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Quantum Technologies
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1Quantum Revolution& Advanced AI2HumanAugmentation3Eco-Regeneration& Geo-Engineering4Science& Diplomacy1.11.21.31.42.12.22.32.43.13.23.33.43.54.14.24.34.44.5HIGHEST ANTICIPATIONPOTENTIALAdvancedArtificial IntelligenceQuantumTechnologiesBrain-inspiredComputingBiologicalComputingCognitiveEnhancementHuman Applications of Genetic EngineeringRadical HealthExtensionConsciousnessAugmentation DecarbonisationWorldSimulationFuture FoodSystemsSpaceResourcesOceanStewardshipComplex Systems forSocial EnhancementScience-basedDiplomacyInnovationsin EducationSustainableEconomicsCollaborativeScience Diplomacy
1Quantum Revolution& Advanced AI2HumanAugmentation3Eco-Regeneration& Geo-Engineering4Science& Diplomacy1.11.21.31.42.12.22.32.43.13.23.33.43.54.14.24.34.44.5HIGHEST ANTICIPATIONPOTENTIALAdvancedArtificial IntelligenceQuantumTechnologiesBrain-inspiredComputingBiologicalComputingCognitiveEnhancementHuman Applications of Genetic EngineeringRadical HealthExtensionConsciousnessAugmentation DecarbonisationWorldSimulationFuture FoodSystemsSpaceResourcesOceanStewardshipComplex Systems forSocial EnhancementScience-basedDiplomacyInnovationsin EducationSustainableEconomicsCollaborativeScience Diplomacy

Emerging Topic:

1.2Quantum Technologies

Associated Sub-Fields

Systems made up of subatomic particles like electrons and photons are subject to physical laws unlike the ones we are familiar with. Quantum technologies make use of two phenomena unique to such quantum systems. One is “superposition”, where a quantum entity’s physical properties remain undefined until they are measured, creating an entirely novel mechanism for encoding information. The other is “entanglement”, where quantum entities have intertwined properties that mean action on one entity instantly affect the outcome of future actions on its entangled twin, even when they are physically separated. 

These phenomena allow cryptographic keys to be shared securely over hundreds of kilometres, quantum computers to solve classically intractable problems and quantum sensors to make measurements of unprecedented precision. These technologies are still under development, but already pose challenges: for example, we can confidently anticipate that future quantum computers will be able to crack most of the encryption techniques currently used to secure communications and data. More speculatively, it has been suggested that quantum phenomena might play a role in processes such as the functions of biological systems, which if confirmed would raise the prospect of unanticipated new technologies.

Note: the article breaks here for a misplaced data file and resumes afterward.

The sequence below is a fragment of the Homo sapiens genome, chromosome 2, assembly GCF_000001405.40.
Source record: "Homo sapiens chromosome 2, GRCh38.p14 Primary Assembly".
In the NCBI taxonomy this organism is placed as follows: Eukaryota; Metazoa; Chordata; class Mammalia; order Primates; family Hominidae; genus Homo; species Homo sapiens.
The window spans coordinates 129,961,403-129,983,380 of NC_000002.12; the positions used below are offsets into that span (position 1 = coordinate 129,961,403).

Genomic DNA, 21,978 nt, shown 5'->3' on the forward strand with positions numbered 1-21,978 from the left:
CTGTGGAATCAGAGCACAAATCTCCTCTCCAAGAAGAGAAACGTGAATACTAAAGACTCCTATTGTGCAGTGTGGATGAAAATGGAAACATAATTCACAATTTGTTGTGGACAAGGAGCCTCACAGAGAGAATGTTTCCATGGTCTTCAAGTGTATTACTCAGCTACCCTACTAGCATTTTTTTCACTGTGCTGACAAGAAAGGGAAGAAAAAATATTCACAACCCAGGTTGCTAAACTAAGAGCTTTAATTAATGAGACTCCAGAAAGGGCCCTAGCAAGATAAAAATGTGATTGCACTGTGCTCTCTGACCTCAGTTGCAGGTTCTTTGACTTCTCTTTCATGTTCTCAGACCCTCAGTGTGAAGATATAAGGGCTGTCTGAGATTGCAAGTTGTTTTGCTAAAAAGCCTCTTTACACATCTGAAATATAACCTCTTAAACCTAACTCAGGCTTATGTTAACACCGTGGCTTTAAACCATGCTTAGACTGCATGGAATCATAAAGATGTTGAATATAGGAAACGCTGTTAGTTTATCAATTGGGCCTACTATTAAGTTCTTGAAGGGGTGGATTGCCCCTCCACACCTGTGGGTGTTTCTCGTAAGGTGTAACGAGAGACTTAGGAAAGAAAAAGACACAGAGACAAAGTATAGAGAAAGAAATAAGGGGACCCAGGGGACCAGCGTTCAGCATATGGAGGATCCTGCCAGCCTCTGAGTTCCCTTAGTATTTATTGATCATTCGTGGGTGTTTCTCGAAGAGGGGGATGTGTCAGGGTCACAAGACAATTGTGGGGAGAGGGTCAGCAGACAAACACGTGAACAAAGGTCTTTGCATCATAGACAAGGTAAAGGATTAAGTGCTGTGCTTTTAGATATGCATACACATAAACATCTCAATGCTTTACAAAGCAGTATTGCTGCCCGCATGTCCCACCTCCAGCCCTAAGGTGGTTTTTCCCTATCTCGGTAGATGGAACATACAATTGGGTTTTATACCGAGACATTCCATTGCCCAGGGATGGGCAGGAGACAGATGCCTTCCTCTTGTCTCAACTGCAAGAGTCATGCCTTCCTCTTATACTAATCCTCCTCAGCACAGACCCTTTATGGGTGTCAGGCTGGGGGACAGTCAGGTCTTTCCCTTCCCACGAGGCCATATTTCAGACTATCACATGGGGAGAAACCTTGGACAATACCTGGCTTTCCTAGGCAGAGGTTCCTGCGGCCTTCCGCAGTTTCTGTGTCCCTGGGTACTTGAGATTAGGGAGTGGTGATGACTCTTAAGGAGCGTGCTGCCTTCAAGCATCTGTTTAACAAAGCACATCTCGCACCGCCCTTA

Selection of GESDA Best Reads and key reports 

Many countries, companies, and research collaborations have produced roadmaps outlining the technological milestones on the way to mature quantum technologies. For example, the European Quantum Flagship’s Strategic Research Agenda offers a good overview of field including milestones.1 The UK’s roadmap lists concrete applications.2 The US National Strategic Overview for Quantum Information Science addresses policy issues related to education, workforce and the collaborations between academia, the government and the quantum industry.3 The Oida Quantum Photonics Roadmap provides a synthetic table of possible applications.4

Few emerging disciplines have received more attention in recent years than quantum technologies, with many countries, companies, and researchers producing roadmaps charting out the future of the field. Much of the focus has been on quantum computing so despite its undeniably disruptive potential, much of the anticipatory work is already underway. In contrast, the role of quantum effects in biology has received little attention so far. Major breakthroughs in this area are not expected for many years making it hard to assess their disruptive potential, but this uncertainty and the field’s low visibility suggests it is one worth paying more attention to.

GESDA Best Reads and Key Resources